Friday, September 3, 2010

How not to practice law: continue to practice during your suspension

As with pretty much every single other entry in the on-going "how not to practice law" series, all we can say is "duh!"

The Chicago Daily Law Bulletin is reporting today that a disciplinary panel has decided to suspend a Chicago attorney for nine months because he continued to practice law while his license was suspended during 2008.

The lawyer was careful not to go to his office and did not meet with clients, but he hired a young associate who had recently been admitted to the Illinois bar to do the work. The lawyer continued to work "behind the scenes." He contacted the associate and his secretary many times daily, gave instructions, helped with the preparation of the cases, and drafted documents and letters that the associate later signed.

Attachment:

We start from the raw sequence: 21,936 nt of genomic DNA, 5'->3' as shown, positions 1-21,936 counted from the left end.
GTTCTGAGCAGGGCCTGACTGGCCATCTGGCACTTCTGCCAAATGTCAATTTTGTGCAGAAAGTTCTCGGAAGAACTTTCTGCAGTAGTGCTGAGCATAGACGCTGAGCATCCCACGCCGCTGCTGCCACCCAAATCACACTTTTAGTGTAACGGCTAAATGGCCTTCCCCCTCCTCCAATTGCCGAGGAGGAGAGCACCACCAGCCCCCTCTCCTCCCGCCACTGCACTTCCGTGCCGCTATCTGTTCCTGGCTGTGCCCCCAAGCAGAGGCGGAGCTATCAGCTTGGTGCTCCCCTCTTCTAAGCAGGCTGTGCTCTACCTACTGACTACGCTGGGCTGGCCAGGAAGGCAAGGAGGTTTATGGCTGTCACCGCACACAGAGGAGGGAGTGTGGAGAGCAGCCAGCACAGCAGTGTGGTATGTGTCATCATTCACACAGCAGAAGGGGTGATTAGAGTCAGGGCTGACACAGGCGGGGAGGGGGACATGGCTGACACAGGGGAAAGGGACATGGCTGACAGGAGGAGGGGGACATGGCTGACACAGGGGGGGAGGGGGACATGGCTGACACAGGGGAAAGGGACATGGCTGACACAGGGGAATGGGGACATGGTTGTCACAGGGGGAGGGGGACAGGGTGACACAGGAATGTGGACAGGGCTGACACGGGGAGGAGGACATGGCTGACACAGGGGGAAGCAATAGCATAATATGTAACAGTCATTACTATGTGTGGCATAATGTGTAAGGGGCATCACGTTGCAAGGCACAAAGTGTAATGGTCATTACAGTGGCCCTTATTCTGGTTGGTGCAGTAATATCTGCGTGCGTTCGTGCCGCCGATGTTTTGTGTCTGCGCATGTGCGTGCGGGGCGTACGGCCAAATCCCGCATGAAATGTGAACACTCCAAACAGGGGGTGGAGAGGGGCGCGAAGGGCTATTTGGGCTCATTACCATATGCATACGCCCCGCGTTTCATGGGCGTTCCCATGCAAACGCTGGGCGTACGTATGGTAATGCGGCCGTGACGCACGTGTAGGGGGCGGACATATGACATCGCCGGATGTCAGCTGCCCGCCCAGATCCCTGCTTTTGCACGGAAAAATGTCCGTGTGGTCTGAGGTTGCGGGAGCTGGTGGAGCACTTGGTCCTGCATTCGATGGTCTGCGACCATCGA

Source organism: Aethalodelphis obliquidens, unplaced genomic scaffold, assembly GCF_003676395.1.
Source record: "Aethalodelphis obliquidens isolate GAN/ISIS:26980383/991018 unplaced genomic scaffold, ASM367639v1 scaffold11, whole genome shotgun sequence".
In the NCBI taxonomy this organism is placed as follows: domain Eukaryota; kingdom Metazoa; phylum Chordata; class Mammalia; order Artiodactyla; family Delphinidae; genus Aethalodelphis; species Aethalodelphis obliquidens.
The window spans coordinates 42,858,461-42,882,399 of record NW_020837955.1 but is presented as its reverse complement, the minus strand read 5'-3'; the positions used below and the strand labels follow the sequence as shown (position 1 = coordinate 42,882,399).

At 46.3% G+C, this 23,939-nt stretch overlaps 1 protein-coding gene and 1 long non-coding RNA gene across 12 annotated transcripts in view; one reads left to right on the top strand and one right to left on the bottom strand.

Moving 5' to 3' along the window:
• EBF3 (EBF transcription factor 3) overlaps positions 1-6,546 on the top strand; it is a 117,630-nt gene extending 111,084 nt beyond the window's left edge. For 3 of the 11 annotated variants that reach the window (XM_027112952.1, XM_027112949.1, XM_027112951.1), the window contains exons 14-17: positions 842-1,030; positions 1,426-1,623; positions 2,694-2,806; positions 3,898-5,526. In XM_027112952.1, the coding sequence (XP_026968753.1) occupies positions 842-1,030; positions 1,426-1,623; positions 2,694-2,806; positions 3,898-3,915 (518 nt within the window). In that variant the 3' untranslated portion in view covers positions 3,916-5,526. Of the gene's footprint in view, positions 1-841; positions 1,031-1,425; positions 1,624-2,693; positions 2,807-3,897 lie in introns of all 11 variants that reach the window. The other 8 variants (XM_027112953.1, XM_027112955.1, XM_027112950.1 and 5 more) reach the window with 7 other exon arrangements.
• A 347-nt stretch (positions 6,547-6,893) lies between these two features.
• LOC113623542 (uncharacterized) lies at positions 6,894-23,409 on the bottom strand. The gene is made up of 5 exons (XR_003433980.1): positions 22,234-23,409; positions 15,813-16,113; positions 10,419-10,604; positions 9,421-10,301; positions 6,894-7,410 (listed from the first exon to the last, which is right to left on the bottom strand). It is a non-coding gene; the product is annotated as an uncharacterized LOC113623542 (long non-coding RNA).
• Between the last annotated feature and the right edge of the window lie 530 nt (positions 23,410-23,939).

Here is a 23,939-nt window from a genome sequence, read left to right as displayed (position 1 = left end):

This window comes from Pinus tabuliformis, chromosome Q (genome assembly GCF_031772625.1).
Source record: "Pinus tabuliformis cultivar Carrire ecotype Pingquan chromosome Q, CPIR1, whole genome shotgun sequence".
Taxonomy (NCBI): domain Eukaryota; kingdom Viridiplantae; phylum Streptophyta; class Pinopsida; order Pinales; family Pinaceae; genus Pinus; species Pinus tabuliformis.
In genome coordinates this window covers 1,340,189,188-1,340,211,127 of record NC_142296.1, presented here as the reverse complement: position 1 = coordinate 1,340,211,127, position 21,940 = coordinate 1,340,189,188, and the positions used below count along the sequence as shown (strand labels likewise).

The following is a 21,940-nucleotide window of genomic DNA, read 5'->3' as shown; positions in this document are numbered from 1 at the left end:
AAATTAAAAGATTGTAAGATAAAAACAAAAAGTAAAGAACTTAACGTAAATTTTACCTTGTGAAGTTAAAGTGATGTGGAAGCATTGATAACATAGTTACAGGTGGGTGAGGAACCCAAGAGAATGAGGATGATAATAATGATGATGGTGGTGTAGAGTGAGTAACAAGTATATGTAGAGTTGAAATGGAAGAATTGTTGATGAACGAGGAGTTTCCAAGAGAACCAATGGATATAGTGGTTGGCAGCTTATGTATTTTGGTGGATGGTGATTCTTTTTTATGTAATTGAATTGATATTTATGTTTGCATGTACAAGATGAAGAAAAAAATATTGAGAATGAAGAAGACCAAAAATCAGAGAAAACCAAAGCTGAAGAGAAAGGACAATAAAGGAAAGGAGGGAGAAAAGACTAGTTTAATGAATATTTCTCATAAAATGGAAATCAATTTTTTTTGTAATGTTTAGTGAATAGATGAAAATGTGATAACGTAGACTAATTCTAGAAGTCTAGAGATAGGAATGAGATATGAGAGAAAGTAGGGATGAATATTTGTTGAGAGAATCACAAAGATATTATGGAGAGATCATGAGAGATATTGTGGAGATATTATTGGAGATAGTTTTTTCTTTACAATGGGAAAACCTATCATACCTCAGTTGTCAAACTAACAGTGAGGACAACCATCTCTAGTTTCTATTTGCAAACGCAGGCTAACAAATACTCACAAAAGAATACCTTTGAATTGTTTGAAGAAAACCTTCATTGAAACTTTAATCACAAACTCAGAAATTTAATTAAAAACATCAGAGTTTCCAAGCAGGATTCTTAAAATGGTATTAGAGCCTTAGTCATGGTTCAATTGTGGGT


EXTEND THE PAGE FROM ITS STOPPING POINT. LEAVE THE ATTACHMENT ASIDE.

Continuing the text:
As an aside, did anyone notice that the guy's license was suspended to begin with? I don't know what he did the first time that got him suspended but, let's face it, this is now his second suspension (assuming there are no others). So let's review: The lawyer did something that warranted a suspension. Then he decides to disregard the suspension and continues with his practice, gets caught and admits to the authorities that he had engaged in unauthorized practice of law.... and now he is just suspended again? Why wasn't he disbarred?

And, as a second aside, what about the "young associate"? I am sorry for her, but it should have been pretty obvious to her that she was helping a person practice law in violation of the rules. She should have rejected the job offer. Now she should be disciplined too.

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